Central New York, Community, Health, STD Testing, Syracuse

AIDS and HIV Affect Black People More Than Any Other Race

The New Covenant Baptist Church in Syracuse wants to address the disparity of HIV and AIDs amoung Black people. Stefan Oliva (c) 2017

By Stefan Oliva SYRACUSE, NY (NCC News) – According to the CDC, even though black people make up 13 percent of the nation’s population, they accounted for 45 percent of HIV diagnoses in 2015. Almost half of all AIDS diagnoses that year were among black people. The New Covenant Baptist Church in Syracuse held a World AIDS Day event on December 1 in an attempt to address that disparity and open lines of communication.

There are significant challenges, however, and overcoming fear is one of them. “Many people who come from communities of color still have this belief that HIV is a death sentence,” said Corbin Bryant, outreach specialist at Syracuse Community Connections, “and that’s not the case. Getting them to change their belief or that thought process is the hardest thing.”

Prevention is also a key element. There’s a pill called PrEP, which is short for Pre-exposure prophylaxis. In essence, it significantly reduces the chances of people who are at high risk of being exposed to HIV, according to the CDC. As a gay, black man who uses PrEP, Bryant notes that taking it by itself is not enough. He said people who use it should go to the doctor once every three months, have thorough STI testings and use condoms.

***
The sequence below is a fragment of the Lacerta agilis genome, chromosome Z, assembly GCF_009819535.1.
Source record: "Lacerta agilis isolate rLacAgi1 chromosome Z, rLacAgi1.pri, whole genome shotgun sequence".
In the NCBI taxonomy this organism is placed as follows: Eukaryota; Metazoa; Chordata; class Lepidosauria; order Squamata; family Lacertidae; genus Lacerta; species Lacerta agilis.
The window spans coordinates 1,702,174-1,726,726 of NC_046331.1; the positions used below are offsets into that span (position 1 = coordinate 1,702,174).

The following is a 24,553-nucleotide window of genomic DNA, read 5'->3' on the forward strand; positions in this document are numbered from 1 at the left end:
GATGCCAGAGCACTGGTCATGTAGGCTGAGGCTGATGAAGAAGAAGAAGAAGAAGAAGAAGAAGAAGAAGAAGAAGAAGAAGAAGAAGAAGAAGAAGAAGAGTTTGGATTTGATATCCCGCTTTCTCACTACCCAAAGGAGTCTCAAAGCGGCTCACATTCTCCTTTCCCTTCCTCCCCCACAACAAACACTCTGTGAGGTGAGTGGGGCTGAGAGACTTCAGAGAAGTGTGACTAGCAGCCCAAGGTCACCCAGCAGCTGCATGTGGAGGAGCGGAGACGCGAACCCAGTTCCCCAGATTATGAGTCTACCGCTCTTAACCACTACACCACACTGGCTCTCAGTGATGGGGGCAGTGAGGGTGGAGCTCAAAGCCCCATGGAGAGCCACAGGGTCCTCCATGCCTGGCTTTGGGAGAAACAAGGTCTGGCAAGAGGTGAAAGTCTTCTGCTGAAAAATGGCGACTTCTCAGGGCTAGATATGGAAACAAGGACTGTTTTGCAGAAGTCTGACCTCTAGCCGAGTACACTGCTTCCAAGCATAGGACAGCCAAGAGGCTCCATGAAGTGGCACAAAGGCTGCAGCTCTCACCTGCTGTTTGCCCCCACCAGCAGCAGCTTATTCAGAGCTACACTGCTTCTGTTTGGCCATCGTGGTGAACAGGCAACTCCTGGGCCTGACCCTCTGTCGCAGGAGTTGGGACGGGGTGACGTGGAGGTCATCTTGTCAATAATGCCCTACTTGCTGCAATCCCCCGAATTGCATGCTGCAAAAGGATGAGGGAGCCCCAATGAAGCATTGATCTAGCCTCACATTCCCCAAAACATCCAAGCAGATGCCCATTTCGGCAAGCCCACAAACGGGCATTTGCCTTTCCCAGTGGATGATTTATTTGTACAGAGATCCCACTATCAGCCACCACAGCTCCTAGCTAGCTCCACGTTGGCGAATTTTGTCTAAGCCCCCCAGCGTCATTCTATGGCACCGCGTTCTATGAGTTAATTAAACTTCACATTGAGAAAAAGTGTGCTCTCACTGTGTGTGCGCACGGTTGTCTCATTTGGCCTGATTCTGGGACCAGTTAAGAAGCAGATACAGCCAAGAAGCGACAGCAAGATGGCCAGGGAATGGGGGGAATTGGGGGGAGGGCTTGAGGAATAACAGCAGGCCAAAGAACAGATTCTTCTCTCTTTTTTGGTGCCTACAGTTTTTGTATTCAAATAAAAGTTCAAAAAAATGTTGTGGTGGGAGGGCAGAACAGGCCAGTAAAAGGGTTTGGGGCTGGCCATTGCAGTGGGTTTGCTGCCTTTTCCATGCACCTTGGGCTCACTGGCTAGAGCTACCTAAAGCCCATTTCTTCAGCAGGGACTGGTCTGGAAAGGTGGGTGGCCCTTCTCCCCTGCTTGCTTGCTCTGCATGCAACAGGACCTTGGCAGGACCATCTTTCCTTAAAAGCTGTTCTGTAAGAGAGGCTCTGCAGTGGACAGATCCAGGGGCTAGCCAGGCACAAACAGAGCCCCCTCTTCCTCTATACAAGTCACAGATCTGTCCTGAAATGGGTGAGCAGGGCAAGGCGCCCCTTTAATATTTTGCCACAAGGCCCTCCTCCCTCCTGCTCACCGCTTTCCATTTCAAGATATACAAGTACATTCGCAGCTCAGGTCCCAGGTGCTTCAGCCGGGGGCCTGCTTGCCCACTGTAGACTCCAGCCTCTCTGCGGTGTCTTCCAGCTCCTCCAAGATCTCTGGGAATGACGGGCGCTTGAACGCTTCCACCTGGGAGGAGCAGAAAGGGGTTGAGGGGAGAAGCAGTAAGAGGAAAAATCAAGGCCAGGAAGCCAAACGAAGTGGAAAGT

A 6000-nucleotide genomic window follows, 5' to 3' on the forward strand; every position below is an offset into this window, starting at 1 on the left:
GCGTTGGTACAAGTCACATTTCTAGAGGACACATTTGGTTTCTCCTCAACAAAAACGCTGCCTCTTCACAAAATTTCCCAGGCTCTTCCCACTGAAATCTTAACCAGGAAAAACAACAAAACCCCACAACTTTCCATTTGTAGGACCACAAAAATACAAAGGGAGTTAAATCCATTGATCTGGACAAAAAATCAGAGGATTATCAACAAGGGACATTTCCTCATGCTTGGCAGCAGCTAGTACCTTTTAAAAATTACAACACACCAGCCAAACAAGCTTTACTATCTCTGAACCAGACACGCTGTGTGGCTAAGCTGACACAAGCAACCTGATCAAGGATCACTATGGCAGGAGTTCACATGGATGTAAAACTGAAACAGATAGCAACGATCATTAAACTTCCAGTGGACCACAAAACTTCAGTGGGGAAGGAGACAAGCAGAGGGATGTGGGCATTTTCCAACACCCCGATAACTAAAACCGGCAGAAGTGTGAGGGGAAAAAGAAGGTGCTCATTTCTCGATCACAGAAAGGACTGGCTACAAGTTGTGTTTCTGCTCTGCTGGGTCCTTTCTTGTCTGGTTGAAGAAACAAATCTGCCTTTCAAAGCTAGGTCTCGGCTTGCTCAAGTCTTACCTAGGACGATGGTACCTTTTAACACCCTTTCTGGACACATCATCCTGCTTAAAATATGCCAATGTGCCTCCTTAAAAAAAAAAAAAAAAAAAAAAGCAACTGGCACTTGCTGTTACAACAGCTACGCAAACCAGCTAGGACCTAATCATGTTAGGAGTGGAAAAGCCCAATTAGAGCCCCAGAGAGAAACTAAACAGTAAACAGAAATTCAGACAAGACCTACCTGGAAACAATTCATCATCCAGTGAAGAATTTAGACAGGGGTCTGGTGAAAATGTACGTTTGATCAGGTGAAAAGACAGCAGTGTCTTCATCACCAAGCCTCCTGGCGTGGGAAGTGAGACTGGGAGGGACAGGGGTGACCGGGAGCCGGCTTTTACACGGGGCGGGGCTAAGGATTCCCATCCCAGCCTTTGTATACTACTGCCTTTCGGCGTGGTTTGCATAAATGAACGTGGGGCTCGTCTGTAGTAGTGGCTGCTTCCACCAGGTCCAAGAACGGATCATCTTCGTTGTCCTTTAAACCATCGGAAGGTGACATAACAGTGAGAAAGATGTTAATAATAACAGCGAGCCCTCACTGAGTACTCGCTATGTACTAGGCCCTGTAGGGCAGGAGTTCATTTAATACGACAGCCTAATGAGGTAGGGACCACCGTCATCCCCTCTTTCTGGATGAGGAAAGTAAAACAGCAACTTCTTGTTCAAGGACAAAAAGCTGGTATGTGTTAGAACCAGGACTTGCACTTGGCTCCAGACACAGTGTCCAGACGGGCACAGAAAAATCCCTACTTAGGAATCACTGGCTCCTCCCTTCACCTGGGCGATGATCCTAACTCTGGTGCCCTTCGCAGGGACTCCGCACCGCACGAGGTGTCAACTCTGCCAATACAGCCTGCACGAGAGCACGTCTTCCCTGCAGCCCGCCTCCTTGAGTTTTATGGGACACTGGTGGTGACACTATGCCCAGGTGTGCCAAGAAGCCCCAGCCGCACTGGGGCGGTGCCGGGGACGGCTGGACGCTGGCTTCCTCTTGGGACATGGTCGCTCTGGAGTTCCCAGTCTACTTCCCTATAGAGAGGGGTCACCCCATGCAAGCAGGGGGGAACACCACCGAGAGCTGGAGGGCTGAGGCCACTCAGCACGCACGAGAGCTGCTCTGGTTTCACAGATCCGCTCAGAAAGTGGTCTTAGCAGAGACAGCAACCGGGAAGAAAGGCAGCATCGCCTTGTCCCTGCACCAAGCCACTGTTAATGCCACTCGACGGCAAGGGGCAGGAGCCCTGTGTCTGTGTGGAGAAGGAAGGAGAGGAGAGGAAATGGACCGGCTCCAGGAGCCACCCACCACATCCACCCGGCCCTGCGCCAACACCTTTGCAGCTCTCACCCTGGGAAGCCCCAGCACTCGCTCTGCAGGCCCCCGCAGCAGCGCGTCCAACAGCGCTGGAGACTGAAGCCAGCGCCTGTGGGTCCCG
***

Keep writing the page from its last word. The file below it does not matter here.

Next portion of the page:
Having an open dialogue has to come before prevention. “[The black community doesn’t] like to talk about certain things because they portray weakness,” said Reverend Derek Galloway, “or there’s just certain aspects of our lives that we sweep under the rug. Sexuality, especially when dealing with the black church, was one of them.”

That is starting to change. Galloway says it took time to get into this negative mindset, but he’s optimistic it’ll change. “It’s going to take time to get out of it,” he said, “but together, we will definitely get out of it.”